Take the first vertical angle block and apply glue to both gluing faces (those not adjacent to the chamfer) and to the top end. Insert the vertical angle block into the corner between the two horizontal blocks and rub it in. Drive a couple of nails through the side piece into the vertical block. The side will ensure that the front is truly square to the top (assuming your cutting was accurate) but you need to check that the side is, itself, vertical. If you are confident that the ends of the front and back are all truly square you can align the side to that and fix with nails but it’s best to use a tri-square and be certain.

You should now have one corner assembled with all angles square and a 10 mm x 14 mm rebate around two sides of your box-top. Now use the rag and warm water to clean away any excess glue from the outside of the box. Wring the rag out fairly well to avoid soaking your work but do rub away all traces of glue as it will show under the varnish if left. You can clean up the inside of the box if you wish but since the glue dries clear it will barely show there if you leave it.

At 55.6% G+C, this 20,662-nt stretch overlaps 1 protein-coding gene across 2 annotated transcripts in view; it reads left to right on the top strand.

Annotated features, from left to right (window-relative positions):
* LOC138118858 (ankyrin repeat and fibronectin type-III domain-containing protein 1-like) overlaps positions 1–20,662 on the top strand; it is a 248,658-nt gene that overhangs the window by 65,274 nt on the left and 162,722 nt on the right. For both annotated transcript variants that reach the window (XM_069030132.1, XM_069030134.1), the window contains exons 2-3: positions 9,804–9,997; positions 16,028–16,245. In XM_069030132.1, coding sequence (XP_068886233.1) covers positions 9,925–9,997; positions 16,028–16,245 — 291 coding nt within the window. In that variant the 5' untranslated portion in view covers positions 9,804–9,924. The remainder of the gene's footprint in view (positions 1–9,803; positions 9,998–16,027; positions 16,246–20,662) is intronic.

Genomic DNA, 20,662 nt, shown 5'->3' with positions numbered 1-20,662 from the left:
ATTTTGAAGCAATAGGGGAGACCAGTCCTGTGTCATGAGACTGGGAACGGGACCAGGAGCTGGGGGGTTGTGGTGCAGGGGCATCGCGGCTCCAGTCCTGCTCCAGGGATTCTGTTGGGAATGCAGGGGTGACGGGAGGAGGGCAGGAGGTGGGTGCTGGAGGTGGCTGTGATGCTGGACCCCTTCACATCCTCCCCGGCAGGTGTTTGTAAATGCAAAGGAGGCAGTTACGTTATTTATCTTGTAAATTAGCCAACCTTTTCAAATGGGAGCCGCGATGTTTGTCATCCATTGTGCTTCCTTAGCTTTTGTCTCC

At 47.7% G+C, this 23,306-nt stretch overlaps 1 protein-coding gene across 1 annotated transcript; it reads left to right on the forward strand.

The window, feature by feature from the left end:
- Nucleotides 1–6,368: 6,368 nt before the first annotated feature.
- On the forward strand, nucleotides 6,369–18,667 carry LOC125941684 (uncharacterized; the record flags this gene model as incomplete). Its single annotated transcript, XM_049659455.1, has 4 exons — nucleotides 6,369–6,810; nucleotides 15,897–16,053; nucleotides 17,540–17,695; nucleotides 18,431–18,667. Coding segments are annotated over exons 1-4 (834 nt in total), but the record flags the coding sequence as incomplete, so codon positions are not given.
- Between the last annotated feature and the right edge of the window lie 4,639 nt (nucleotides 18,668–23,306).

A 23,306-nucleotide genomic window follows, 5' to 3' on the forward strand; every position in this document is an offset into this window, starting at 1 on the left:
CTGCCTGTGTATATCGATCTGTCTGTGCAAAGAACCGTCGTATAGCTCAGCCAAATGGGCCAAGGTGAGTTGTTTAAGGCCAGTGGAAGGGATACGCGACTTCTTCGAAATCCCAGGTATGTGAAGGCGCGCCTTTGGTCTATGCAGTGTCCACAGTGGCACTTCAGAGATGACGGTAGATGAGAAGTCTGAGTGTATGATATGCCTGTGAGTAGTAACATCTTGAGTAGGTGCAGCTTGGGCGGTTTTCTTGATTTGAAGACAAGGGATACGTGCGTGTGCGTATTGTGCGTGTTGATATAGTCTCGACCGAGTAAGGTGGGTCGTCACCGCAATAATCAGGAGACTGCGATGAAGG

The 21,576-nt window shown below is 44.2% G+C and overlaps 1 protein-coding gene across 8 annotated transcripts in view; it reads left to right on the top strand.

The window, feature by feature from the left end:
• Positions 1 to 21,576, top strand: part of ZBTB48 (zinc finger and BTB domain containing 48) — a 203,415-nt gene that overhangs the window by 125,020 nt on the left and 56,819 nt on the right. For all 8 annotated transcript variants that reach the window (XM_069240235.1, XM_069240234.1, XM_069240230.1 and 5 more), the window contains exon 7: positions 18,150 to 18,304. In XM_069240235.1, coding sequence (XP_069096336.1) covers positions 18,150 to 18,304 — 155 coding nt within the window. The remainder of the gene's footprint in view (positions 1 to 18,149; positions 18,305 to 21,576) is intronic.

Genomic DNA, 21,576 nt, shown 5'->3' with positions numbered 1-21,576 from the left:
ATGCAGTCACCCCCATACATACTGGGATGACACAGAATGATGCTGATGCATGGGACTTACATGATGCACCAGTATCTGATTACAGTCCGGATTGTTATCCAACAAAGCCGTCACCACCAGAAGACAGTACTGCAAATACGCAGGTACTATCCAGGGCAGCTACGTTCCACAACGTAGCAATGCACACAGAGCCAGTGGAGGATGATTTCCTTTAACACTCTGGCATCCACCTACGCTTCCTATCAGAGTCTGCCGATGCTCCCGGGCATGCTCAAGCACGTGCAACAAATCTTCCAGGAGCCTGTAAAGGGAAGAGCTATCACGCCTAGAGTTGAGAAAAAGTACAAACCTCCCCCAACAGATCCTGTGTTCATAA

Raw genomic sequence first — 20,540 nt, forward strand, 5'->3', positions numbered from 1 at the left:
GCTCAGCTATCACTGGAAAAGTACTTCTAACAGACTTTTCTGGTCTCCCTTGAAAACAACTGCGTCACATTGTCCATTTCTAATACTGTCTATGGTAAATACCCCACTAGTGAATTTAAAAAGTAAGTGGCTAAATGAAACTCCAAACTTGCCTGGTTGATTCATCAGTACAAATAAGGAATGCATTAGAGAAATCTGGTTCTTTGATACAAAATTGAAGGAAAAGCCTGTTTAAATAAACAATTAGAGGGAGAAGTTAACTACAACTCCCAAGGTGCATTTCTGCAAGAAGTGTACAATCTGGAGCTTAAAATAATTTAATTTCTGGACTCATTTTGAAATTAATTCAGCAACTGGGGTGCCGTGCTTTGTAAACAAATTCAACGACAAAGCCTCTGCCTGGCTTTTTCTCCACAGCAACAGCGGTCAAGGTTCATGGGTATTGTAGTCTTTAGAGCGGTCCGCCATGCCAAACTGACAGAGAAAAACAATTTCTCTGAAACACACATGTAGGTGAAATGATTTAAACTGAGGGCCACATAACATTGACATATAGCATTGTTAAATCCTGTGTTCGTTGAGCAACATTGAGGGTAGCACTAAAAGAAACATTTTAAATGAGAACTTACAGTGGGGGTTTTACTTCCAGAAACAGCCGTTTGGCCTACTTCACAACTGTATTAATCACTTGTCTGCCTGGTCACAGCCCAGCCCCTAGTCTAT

The rest #

You can now leave the box to dry if you wish but ensure that the unsecured ends of the front and side are square to the top now, as you won’t be able to bend them much once dry.

A picture frame clamp would be perfect to hold them square should they need support but any other method will do.

If you found that the side piece was too long, this is the moment to trim it off with a block plane.

Next attach the second side and then the back as described.

Check each corner as you assemble it to ensure that everything is truly square and correctly aligned.

Once you have completed assembling one box there is a strong temptation to try it for size. Do wait for the glue to be fully dry and remember that you will have to sand off any footprints afterwards!

Nearly there

Figure 3: Nearly complete.

Finishing #

Having assembled the boxes you will see that the front and back are a little longer than required and these ends can now be trimmed off using a block plane or a router with a bearing-guided trimmer. Any small variations or misalignments in the top and bottom edges of the fronts, backs and sides can also be corrected with a plane (you may need a rebate or bager plane for the top edges).